Internet Freedom: Repressive regimes have become savvy not only in blocking internet activities and controlling online content, but also in using internet and mobile communications to track, target, harass, and prosecute activists. The FY 2014 request includes $25 million for activities related to internet freedom. Much of this investment is focused on supporting the development and spread of anticensorship tools for activists. Activists and NGOs would benefit from additional initiatives that provide digital security training; combat the use of harassment, torture, and imprisonment to silence bloggers, journalists, and civil society based on online activities; challenge restrictive national legislation and promote good standards for laws that advance fundamental freedoms online; and support research, monitoring, and reporting on internet freedom around the world.

Foreign Military Financing: The United States provides more than $6 billion in foreign military financing every year. Equipment sales, training, and other forms of military-to-military cooperation are essential tools for the United States to build strong military partnerships around the world. However, overreliance on military assistance to authoritarian regimes tells local populations that the United States does not value human rights, or at least considers them secondary to military partnerships. In a few cases, equipment sold by the United States has been used against local populations in recent years, notably in Bahrain and Egypt.

The Leahy Law is an invaluable tool for preventing U.S. assistance to military or police units that commit human rights abuses, but it is invoked sparingly and only in egregious cases of specific violence. Congress should strengthen its oversight of military assistance to ensure that regimes engaging in torture or using violence against their own citizens do not benefit from American training, equipment, or weapons systems.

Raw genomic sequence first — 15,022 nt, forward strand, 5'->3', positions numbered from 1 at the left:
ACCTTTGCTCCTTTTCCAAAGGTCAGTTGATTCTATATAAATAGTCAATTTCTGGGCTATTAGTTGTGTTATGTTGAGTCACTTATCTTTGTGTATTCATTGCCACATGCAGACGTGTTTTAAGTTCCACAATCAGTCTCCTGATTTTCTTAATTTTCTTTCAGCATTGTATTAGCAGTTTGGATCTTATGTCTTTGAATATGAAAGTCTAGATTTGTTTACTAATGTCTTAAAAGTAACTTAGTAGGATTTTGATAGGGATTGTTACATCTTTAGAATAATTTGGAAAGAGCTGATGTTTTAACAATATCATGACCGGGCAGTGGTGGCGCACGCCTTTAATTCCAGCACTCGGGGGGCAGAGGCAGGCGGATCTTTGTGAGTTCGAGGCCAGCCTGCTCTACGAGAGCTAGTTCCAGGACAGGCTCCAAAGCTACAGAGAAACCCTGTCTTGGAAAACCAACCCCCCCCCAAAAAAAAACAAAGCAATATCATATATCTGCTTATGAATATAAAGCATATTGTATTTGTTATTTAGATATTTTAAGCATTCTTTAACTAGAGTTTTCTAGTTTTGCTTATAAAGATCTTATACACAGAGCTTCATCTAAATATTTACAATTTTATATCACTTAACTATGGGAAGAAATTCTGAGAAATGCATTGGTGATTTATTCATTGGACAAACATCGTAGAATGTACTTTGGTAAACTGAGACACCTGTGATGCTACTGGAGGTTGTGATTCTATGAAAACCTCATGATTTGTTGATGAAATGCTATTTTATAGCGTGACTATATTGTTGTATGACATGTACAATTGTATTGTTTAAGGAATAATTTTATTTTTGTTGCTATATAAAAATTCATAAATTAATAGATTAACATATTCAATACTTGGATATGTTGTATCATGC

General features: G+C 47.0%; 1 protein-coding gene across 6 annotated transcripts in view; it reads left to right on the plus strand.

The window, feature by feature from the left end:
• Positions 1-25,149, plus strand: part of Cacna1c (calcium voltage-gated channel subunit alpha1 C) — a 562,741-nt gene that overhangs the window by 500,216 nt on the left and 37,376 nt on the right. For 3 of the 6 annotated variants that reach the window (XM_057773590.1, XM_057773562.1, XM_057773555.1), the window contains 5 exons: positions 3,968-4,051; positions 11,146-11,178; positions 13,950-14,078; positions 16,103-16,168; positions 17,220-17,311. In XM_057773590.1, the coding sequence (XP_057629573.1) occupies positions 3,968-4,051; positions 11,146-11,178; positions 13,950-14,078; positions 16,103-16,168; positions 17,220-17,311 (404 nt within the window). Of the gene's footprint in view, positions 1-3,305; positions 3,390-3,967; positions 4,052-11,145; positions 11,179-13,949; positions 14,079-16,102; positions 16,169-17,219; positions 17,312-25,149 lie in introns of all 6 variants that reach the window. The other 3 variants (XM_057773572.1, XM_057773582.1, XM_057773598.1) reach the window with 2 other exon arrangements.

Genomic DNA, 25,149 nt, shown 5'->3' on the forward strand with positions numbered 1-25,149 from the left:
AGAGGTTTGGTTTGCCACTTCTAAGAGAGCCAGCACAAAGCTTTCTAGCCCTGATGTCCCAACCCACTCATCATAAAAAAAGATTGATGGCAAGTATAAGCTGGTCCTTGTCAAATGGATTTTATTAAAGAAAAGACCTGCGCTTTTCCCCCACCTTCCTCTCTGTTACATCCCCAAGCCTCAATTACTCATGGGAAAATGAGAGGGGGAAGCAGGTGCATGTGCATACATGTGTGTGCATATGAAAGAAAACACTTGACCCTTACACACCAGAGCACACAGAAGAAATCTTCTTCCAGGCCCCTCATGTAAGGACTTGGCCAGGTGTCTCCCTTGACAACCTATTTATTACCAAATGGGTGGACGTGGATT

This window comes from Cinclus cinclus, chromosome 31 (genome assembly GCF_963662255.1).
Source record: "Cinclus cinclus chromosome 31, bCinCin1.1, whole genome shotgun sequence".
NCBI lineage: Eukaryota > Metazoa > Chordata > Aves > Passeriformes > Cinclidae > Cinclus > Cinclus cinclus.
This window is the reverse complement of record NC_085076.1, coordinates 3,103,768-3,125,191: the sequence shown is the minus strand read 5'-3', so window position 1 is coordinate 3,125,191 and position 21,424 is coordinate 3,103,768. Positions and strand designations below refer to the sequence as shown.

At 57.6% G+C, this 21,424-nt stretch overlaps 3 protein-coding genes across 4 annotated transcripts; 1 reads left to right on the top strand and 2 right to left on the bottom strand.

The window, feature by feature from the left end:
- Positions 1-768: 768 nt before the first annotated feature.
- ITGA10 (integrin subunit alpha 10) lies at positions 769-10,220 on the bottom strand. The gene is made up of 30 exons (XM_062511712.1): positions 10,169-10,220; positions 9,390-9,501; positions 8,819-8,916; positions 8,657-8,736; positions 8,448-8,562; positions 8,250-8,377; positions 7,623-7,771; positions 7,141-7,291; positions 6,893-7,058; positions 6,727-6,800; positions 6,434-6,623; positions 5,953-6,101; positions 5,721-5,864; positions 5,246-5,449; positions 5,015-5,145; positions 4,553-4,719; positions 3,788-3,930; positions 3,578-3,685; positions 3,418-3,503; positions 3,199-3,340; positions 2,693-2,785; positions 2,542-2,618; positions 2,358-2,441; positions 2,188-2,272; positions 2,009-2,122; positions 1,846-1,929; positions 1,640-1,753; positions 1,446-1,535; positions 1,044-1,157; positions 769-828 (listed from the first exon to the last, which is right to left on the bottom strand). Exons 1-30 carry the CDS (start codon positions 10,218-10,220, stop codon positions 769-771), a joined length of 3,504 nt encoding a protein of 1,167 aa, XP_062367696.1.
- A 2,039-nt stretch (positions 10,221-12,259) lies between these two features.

United Nations: As a permanent member of the UN Security Council and an active member of the Human Rights Council, the United States is a leader within the United Nations and must stay fully engaged on the most pressing global issues, including human rights. The United Nations is a better, more deliberative, and more representative body when it has the United States’ full participation.

Efforts to withhold funding from the United States’ assessed contributions to the United Nations damage America’s image abroad. This can harm the country’s ability to achieve strategic foreign policy goals, such as sanctions against regimes seeking nuclear weapons, censure of violent and repressive leaders like Bashar al-Assad of Syria and Kim Jong-un of North Korea, and successful peacekeeping missions in postconflict environments. Congress should fully fund the administration’s $1.2 billion request for the United Nations and affiliated agencies.

Since the days of the Marshall Plan, the United States has used assistance, diplomacy, and policy to encourage the development of democratic allies and promote the protection of human rights in countries around the world. Activists face severe repression in many countries; programs to support them are often difficult or dangerous, and may be outright opposed by foreign governments. The United States continues these programs because there is a strong demand by people of various nationalities, religions, genders, and ethnicities to receive U.S. support for their efforts to exercise their fundamental human rights, live free of persecution, and participate in democratic processes. The budget process is an opportunity to make investments in the programs and policies that do great good around the world and advance U.S. interests.

Analyses and recommendations offered by the authors do not necessarily reflect those of Freedom House.